Research 303: Research Support for Integrated Atmospheric Studies at Mace Head

Authors: Darius Ceburnis, Colin D. O’Dowd, Stephen G. Jennings and Margaret Ryan

Summary: This fellowship project supports extensive research efforts on particulate matter (PM) studies in Ireland and at Mace Head station, particularly for building a knowledge base and establishing and sustaining long-term measurement series at the station.

Research 303 thumbnail

Published: 2019

ISBN: 978-1-84095-875-1

Pages: 63

Filesize: 2,446 KB

Format: pdf


Identifying Pressures

Air pollution reduction measures aimed at improving human well-being may result in stronger, accelerated global warming; this is becoming evident, especially over the Polar regions. Consequently, air quality issues have to be looked at concurrently with climatic implications, both of which can be enabled by observations carried out at the developed world-class infrastructure at Mace Head. The highest uncertainty in air pollution studies comes from inaccurate source apportionment using traditional offline chemical analysis. New, more accurate and rapid methods need to be developed and applied to adequately respond to air quality pressures.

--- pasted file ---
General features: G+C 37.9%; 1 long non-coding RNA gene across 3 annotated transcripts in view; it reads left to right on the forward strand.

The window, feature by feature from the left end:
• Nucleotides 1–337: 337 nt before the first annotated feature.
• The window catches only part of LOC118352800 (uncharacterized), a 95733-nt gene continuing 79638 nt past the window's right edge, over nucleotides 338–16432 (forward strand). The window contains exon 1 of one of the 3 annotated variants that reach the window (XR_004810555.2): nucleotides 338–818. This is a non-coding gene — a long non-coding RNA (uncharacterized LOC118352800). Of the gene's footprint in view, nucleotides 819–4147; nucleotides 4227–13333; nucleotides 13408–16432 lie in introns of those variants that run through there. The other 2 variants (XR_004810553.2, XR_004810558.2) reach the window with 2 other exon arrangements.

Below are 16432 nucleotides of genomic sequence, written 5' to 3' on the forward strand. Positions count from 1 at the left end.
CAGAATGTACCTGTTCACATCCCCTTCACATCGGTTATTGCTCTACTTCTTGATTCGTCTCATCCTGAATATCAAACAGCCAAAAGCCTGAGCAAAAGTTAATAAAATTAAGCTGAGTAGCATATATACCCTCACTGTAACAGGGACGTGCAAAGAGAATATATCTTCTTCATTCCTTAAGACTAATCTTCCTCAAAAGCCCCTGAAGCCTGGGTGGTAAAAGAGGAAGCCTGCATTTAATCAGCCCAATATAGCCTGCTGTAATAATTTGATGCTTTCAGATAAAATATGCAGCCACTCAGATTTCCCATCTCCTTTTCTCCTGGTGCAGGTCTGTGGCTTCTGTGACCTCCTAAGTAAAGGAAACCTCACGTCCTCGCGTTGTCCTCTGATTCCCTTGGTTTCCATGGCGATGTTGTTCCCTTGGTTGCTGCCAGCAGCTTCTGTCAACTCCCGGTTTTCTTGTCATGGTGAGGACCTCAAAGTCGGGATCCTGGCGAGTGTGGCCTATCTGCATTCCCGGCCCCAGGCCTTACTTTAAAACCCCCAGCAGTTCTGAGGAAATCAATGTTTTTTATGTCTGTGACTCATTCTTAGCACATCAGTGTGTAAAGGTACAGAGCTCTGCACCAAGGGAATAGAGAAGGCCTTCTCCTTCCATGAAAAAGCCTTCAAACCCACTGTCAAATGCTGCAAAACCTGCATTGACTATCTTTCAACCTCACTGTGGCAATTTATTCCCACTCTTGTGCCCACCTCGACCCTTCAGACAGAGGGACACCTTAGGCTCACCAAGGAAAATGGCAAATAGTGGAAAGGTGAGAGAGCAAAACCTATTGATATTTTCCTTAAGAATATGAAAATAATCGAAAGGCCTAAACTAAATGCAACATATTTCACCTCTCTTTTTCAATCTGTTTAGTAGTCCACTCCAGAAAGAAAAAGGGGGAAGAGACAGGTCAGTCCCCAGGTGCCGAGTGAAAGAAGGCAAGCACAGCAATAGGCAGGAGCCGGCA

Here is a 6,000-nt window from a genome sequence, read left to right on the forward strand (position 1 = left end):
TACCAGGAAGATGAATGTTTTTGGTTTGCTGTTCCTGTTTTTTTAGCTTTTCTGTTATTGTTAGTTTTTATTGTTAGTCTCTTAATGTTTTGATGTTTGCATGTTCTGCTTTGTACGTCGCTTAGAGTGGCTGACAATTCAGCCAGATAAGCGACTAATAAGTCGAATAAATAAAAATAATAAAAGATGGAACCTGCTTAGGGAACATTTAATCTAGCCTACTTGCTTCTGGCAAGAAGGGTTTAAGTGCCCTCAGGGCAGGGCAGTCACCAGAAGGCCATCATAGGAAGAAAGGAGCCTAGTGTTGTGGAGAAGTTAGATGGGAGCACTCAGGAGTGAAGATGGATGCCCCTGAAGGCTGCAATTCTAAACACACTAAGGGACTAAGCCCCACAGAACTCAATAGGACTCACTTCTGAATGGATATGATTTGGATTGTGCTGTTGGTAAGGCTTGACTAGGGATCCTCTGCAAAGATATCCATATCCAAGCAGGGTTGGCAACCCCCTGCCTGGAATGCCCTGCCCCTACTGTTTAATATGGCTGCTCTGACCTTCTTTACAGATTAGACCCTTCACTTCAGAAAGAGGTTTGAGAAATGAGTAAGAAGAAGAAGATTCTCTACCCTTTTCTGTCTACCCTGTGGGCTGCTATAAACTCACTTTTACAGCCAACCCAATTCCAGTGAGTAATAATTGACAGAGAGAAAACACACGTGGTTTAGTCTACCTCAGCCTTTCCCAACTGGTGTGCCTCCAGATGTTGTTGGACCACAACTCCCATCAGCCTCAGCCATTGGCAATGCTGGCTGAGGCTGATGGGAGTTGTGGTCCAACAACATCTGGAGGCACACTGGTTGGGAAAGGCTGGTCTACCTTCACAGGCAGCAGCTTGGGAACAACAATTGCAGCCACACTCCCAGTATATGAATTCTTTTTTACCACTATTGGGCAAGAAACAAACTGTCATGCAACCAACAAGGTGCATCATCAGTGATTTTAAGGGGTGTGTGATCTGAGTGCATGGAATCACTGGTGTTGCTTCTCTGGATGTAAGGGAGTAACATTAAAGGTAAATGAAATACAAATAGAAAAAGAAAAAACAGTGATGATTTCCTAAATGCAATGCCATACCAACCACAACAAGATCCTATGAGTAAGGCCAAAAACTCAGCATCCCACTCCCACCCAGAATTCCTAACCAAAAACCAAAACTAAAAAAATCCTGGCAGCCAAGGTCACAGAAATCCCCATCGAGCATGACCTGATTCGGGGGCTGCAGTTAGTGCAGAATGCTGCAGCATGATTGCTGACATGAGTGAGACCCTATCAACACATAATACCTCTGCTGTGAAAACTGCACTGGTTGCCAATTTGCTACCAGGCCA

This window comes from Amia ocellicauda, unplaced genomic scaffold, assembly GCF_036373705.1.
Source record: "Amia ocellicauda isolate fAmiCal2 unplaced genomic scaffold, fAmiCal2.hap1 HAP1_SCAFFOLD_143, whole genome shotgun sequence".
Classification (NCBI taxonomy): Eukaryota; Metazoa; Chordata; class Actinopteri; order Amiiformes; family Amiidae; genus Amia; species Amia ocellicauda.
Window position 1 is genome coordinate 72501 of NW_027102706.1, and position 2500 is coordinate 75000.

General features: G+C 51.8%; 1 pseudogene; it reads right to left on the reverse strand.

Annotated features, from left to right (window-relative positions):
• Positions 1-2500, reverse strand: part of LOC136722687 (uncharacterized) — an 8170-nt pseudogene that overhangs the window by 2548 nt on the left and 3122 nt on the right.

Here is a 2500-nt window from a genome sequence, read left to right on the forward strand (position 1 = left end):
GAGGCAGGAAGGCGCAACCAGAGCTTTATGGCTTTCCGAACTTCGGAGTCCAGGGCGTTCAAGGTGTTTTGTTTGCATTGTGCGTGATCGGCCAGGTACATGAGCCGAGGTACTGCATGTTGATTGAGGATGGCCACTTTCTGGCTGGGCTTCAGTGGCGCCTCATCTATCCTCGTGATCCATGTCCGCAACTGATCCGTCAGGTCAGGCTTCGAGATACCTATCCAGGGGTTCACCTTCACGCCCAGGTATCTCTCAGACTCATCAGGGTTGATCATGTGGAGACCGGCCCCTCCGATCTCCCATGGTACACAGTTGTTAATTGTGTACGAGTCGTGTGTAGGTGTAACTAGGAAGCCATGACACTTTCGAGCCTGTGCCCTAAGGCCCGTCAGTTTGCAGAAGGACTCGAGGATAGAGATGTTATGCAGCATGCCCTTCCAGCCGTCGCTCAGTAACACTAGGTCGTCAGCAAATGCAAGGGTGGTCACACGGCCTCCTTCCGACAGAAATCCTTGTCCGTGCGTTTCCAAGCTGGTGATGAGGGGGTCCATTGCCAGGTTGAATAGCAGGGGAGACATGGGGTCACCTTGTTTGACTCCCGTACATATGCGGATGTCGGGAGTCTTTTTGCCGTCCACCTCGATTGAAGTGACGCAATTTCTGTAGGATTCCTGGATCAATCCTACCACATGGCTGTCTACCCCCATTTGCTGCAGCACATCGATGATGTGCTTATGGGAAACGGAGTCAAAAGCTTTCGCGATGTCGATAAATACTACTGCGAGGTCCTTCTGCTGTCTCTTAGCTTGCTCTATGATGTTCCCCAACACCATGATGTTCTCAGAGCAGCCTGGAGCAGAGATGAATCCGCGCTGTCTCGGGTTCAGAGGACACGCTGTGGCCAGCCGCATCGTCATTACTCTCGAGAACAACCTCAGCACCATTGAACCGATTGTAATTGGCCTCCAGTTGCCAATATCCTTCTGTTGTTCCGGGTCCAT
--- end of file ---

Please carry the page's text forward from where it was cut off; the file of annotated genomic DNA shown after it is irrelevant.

Informing Policy

This fellowship consolidated and facilitated research efforts and outcomes at the Mace Head facility, with specific research topics aimed at informing policies such as the Clean Air Act. Long-term measurements supported at Mace Head provided evidence that air pollution measures aimed at reducing sulphurous emissions have had great success, dramatically reducing sulfate levels in the entire North Atlantic region. Synergistic deployment of state-of-the-art instrumentation revealed that air pollution episodes in cities are caused by solid fuel combustion, with significant contributions from wood, peat and coal. The established and facilitated 24/7 near-real-time measurements of aerosol chemical composition by aerosol mass spectrometry offer a method of air
pollution monitoring at reduced cost, as well as the ability to provide a rapid emergency response. This was demonstrated during the Icelandic volcano eruption in 2010. The 31 research papers contributed by the fellowship holder demonstrate the scope and extent of the consolidated research efforts, leading to improved understanding of air quality and climate associations and better- informed policies at national and international level.

Developing Solutions

This fellowship enabled and sustained scientific operations at Mace Head Atmospheric Research Station. The advanced method of dual carbon isotope analysis will allow better identification of natural and anthropogenic source contributions, which is essential for quantifying human-induced global climate change. The emerging state-of-the-art methodology developed using near-real-time aerosol mass spectrometry will enable a rapid response during emergency situations.[1].jpg